Joseph Clois Shivers Jr.
Pictured in the Chanticleer 1942
, Duke University yearbook
(November 29, 1920 – September 1, 2014) was an American textile chemist who was based in West Chester, Pennsylvania
, best known for his role in the structural development of Spandex
, a thermoplastic elastomer, in the 1950s, while employed at DuPont
Shivers was born in 1920 in Marlton, New Jersey
. He received his B.Sc.
(in organic chemistry) from Duke University
in the 1940s. During the course of the war, still as a student, he did work with the United States government to develop a drug to counter malaria
for use for troops overseas. Shivers began working for DuPont
in 1946 as a researcher on developing polymers. After working on other polyester projects, Shivers joined a project to synthesize a "synthetic elastomer to replace rubber", which was common in garments at the time. Though the project was shelved at a point, Shivers made a breakthrough in the 1950s when he attempted a modification of the polyester Dacron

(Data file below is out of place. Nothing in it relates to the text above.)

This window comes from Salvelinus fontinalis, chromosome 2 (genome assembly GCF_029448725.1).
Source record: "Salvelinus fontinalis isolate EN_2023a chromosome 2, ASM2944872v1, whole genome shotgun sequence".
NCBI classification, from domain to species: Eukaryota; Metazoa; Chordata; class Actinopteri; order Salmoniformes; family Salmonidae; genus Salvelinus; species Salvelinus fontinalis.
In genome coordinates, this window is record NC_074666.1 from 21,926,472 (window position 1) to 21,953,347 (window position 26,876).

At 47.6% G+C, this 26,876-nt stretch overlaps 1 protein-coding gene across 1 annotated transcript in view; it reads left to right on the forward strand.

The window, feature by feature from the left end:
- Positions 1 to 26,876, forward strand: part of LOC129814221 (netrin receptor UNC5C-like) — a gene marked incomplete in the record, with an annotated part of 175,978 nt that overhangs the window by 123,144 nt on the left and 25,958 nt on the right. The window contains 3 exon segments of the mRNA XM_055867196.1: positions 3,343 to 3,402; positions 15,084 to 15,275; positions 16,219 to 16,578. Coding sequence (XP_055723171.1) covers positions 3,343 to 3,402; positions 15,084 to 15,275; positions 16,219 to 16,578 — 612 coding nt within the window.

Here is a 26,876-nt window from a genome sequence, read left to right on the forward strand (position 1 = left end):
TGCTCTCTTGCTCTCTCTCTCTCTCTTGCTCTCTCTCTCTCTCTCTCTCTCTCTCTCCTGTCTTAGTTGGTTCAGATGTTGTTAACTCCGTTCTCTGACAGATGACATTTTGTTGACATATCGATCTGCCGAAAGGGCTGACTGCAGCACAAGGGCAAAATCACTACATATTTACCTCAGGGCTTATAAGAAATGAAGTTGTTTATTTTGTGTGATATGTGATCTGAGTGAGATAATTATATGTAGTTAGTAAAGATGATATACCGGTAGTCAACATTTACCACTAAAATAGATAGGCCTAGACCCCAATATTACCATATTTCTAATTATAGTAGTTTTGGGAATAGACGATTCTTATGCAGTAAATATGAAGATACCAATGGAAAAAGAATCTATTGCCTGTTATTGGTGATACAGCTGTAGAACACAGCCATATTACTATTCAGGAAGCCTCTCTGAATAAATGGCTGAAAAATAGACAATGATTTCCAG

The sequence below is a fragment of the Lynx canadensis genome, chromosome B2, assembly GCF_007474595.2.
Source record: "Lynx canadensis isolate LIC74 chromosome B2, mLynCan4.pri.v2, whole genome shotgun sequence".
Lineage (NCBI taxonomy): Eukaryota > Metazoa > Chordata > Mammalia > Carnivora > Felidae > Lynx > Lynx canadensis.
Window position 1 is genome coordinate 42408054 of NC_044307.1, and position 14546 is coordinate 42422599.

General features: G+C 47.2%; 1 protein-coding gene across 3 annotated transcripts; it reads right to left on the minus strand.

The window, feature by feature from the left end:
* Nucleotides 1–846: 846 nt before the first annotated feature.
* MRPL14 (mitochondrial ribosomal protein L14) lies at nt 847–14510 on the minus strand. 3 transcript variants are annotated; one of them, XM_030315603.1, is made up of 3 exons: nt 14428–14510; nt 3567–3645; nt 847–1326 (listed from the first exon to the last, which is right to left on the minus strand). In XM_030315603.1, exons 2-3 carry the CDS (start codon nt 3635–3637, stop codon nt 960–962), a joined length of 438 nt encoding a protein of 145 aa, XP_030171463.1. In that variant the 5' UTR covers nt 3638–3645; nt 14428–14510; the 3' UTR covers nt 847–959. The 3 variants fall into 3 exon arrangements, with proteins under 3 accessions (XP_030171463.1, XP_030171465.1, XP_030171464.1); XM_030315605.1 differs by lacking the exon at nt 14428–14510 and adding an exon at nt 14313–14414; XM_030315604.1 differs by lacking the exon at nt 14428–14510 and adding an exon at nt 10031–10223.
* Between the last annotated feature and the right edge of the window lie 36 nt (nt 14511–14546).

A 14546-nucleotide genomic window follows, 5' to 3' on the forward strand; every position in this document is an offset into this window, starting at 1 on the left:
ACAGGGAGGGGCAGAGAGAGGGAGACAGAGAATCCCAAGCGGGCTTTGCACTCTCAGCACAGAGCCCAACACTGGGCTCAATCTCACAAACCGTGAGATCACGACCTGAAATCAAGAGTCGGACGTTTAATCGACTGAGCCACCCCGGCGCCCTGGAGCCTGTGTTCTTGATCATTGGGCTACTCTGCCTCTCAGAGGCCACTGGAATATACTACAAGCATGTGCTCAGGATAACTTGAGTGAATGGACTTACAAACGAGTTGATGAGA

, which produced a stretchy fibre that could withstand heat, be spun into filaments, and stretch 5 times its original length while retaining elasticity. The results were favourable and Shivers, along with other employees set out to perfect the new polyester. In 1959 it was completed and released under the name Fibre K, later changed to Lycra
. He was promoted to supervisor after the breakthrough. It was commercialized by DuPont in 1962 and is widespread in use in the garment industry, including sports garments, swimsuits, hosiery and undergarments. By the early 1990s, Lycra was one of the most lucrative facets of the synthetic fibre department at Dupont. Shivers was also on the faculty of Canisius College
while working at DuPont. He retired from DuPont in 1980, as technical director of the fibres department. Read more...